Zambia’s debut dollar-bond sale has opened the way for record issuance that risks overstretching government borrowing less than seven years after Africa’s biggest copper producer was unable to pay its debt.
The country, which had more than $6 billion of loans canceled by creditors including the World Bank by 2006, raised $750 million with its first international sale in September. As much as $4.5 billion of international bonds are now planned by companies from the nation’s power utility to its railway operator and road builder, while municipalities are seeking to follow a maiden debt sale by the capital, Lusaka.
Debt may jump to more than 35 percent of gross domestic product if all sales go ahead, Richard Odumodu, head of fixed income at London-based Silk Invest Ltd., said by phone Jan. 30. Zambia’s borrowings rose to 27 percent of the country’s $19.2 billion economy at the end of 2011, according to data compiled by Bloomberg. The government is financing road, rail and power projects to pull the nation, ranked 164th of 187 countries on the United Nation’s Human Development Index, from poverty.
“There is a lot of liquidity in international markets and a lot of that is looking for a home in high-yield instruments,” Yvette Babb, an emerging-market strategist at Johannesburg-based Standard Bank Group Ltd. (SBK), Africa’s largest lender, said by phone Jan. 16. “There are question marks as to how those organizations would be able to service that debt.”
Emerging-market bonds returned a record 14 percent in local currency terms last year, compared with 5.7 percent for the global fixed-income market, according to indexes compiled by JPMorgan Chase & Co. and Bank of America Corp.
The World Bank started canceling $37 billion in debt for up to 40 of the poorest countries in 2006, scrapping $2.7 billion owed by Zambia that helped bring its borrowings down to $500 million in July of that year from $7.2 billion a year earlier. The Zambian government is “aware and awake” to its debt obligations and “will not be carried away,” Deputy Finance Minister Miles Sampa said in a Jan. 9 interview.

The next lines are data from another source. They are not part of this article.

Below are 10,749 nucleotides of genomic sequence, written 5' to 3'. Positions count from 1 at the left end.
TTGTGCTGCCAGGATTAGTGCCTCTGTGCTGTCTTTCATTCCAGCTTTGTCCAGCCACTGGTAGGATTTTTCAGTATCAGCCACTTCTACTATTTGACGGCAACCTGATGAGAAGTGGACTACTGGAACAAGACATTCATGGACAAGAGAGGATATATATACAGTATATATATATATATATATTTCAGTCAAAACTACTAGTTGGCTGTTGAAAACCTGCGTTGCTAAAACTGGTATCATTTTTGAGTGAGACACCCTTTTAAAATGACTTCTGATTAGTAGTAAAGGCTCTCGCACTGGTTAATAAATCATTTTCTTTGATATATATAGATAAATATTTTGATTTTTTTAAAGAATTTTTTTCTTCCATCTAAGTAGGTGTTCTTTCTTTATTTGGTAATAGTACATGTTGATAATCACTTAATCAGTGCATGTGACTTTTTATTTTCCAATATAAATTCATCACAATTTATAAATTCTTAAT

“You start getting to a point that the debt forgiveness followed where it was running at around 88 percent of GDP,” Silk Invest’s Odumodu said.
The yield on Zambia’s Eurobond due September 2022 rose to 5.12 percent on Feb. 1 from a record low of 5 percent on Jan. 25. The 12-basis point increase compares with a 23 basis-point jump in rates on Nigeria’s $500 million dollar-denominated bonds due January 2021 to 4 percent. Average emerging-market yields have climbed 4 basis points since reaching a record low of 5.39 percent Jan. 23, according to JPMorgan indexes.
Exotix Ltd., a London-based frontier-market investment bank, cut Zambia’s sovereign debt from “buy” to “hold” on Jan. 22. Investors shouldn’t chase the rally in emerging-market bonds further, because it “has gone too far too soon,” Exotix said.
Zesco Ltd., the power utility, may seek $1 billion to $2 billion in local and international debt, including bonds, this year, while Zambia Railways Ltd. plans to sell $500 million of debt in the next six months. The Lusaka City Council wants to raise $500 million in bonds, with municipalities including Solwezi and Livingstone possibly following and Zambia’s Roads Development Agency is planning a $1.5 million issuance.
The flood of interest in Zambia is a bit risky given the size of the issues planned, Exotix Chief Economist Stuart Culverhouse said in an e-mail Feb. 1.
“Given they may be relatively unknown borrowers, the question will be what kind of cost of borrowing will the market demand, and will that be acceptable to the obliger,” he said.
The southern African nation’s debt is rated B+ by Standard & Poor’s, or four levels below investment grade, while Nigeria is ranked a level higher. The Zambian kwacha weakened 0.6 percent to 5.35 per dollar at 9:38 a.m. in Lusaka, extending losses this year to 3 percent.
Zambia’s economy will probably expand 8.1 percent this year, from an estimated 7.3 percent in 2012, and 7.6 percent in 2014, boosted by mining and agriculture, Ricardo da Camara, a fixed-income analyst at Paarl-based NKC Independent Economists, said in reply to e-mailed questions Jan. 22.
“Interest in frontier-debt markets remains very robust,” he said. “There might not be a better time to tap international markets.”
Nigeria, Angola and Ghana plan to sell as much as $3.75 billion in international bonds this year, the most from the continent ever, as governments try to benefit from demand that has driven borrowing costs to historic lows.
Zambia’s debut bond was in high demand because before the sale, the country had low debt levels, which is quickly changing, Razia Khan, head of African research at Standard Chartered Plc (STAN) in London, said by phone Jan. 10.
There is a “sense of positive exuberance,” Charles Mate, the managing director of Stockbrokers Zambia Ltd. said Jan. 18 by phone from Lusaka. “Now everybody wants to issue a bond.”
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